Rich performs a syntactic anal proboscis

Time for Rich’s anal grammar hour…

I was recently reading a press release for PBS’s January 2009 airing of Cyrano de Bergerac (featuring Kevin Kline reprising his role in the Broadway show).

I did a double take when the release described the character as “proboscisly challenged”.

Now, the only thing worse than the unnecessary use of a complex word when a simpler one will do (what’s wrong with “long-nosed”?) is when that use makes the phrase not only more awkward but completely ungrammatical.

Admittedly, I’m a bit overzealous when it comes to grammar — but I’m not as anal as some. For example, I really don’t care if a sentence ends in a preposition, if it makes the sentence easier to read and/or say. “These are the people with whom I’m going” is syntactically correct, but stiff, formal, and laborious, while “These are the people I’m going with” flows better and gets the job done in fewer words and less effort without any excessive mangling.

That said, I can’t forgive the use of “proboscisly”.

Let me put aside grammar for a minute to point out that it’s just plain ugly. Obviously, the author used “proboscis” with the intent of sounding educated and varying his language a bit. But this is just a simple blurb! No reader in his right mind wants to take the time to stop and remember what the fuck a proboscis is, much less make the connection of how it applies to the play. You read “proboscisly”, and your mind comes to a screeching halt, and you wonder not only what the fuck the guy’s talking about, but why the hell he can’t just give it to you straight (no pun intended).

Why so many people think there’s a necessary correlation between obscure vocabulary and intelligent writing I’ll never understand.

Now with that out of the way, let’s perform some syntactical evisceration: Who decided it was okay to randomly add “-ly” to a noun??

I say randomly, because in a certain case, it is allowed. But only if it results in an adjective. For example, you would add “-ly” to a noun like “mother” to describe a person as “motherly”. But saying someone is “motherly challenged” makes no sense. Yes, “maternally challenged” is a correct alternative, although I’m not exactly sure who it would describe. I guess these are a few possibilities:

The lesson here is that being maternally challenged apparently involves the highly pernicious use of cutlery.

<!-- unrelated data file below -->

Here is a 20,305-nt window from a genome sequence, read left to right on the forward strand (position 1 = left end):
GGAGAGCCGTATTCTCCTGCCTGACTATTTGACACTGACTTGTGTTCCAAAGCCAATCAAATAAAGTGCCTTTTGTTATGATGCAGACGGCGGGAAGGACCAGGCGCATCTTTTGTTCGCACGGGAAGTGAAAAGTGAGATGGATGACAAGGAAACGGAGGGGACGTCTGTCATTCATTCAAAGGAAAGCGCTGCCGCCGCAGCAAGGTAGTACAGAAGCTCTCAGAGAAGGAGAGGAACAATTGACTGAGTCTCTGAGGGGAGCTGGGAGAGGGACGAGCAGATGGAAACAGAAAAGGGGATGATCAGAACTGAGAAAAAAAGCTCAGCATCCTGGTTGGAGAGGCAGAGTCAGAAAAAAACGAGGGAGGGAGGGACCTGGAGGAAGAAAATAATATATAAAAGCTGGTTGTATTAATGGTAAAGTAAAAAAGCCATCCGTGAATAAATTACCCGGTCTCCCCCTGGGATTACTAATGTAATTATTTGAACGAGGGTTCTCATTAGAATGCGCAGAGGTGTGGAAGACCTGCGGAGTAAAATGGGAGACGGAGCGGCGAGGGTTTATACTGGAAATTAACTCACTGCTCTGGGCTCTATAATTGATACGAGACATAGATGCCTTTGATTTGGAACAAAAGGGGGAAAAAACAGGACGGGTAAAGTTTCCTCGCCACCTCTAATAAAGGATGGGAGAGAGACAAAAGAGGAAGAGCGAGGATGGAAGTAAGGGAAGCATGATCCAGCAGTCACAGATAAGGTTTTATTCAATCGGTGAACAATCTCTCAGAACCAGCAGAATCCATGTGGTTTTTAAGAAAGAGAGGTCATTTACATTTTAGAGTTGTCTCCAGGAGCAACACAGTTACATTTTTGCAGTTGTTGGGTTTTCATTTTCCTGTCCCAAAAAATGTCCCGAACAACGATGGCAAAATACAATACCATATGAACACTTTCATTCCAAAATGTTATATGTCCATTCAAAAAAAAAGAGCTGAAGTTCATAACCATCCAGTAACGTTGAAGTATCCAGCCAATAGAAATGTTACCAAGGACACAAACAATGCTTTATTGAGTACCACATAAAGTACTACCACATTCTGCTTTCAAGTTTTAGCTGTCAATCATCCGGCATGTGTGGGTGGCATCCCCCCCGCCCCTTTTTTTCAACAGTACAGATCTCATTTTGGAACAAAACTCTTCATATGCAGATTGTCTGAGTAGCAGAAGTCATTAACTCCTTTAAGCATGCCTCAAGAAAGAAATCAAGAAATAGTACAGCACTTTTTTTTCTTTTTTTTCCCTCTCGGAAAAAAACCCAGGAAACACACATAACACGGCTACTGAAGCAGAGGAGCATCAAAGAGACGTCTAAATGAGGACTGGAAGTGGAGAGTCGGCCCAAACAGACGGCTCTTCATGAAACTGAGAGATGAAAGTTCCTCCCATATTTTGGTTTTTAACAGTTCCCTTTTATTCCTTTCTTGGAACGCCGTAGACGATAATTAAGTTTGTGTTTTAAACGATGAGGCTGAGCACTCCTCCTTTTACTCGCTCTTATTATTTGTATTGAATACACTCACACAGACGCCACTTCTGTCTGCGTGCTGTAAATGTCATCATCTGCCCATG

But I digress…

When we describe someone as “physically challenged”, it works because the “-ly” is added to an ADJECTIVE to form an ADVERB. As applied to our case, you might say “nasally challenged” (although I’m not sure that’s exactly right semantically).

And speaking of, let’s scratch “proboscis” for a minute and just use “nose”. What could being “nosely challenged” possibly mean? Is the person in question being challenged by a nose? Does he not have a nose? Does he lack a sense of smell (in which case “olfactorily challenged” would be the correct term — still clunky, but at least correct)?

Suppose the reader knows nothing of Cyrano. Of what use is “proboscisly challenged”? All it does is confuse the reader and make the author sound like a pompous ass.

Yet imagine my chagrin when I googled the phrase and found repeated uses!! These are a few of the subjects discussed:

Message to every author prone to similar violations of grammatic integrity: STOP!!

The egregious misuse of grammar is as plain as the end of your…

Okay, I didn’t say it. I seem to have gone proboscisly insane.

Interesting note: I assumed the plural would be “probosces”, but it’s actually “proboscises” or “proboscides”.

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4 comments so far

  1. Leonard Zwelling on

    I liked it. I didn’t have to hold my nose to reply. It didn’t stink. Ooops. Did I say that?

  2. Adrienne on

    I think they were being too cute by half. I’m not sure it worked, but it didn’t offend me. Sometimes you just have to hold your proboscis and deal with it. (Fwiw, dictionary.com includes probosces as a plural form.)

  3. […] Courtesy Rich Zwelling, here is why you can’t just add “-ly” to nouns, willy-nilly, and think you’re saying …. […]

  4. AK on

    Your Grandmother Seretta would be proud of you for shedding the light on BAD grammar. And I got a good laugh from your column.

    AK


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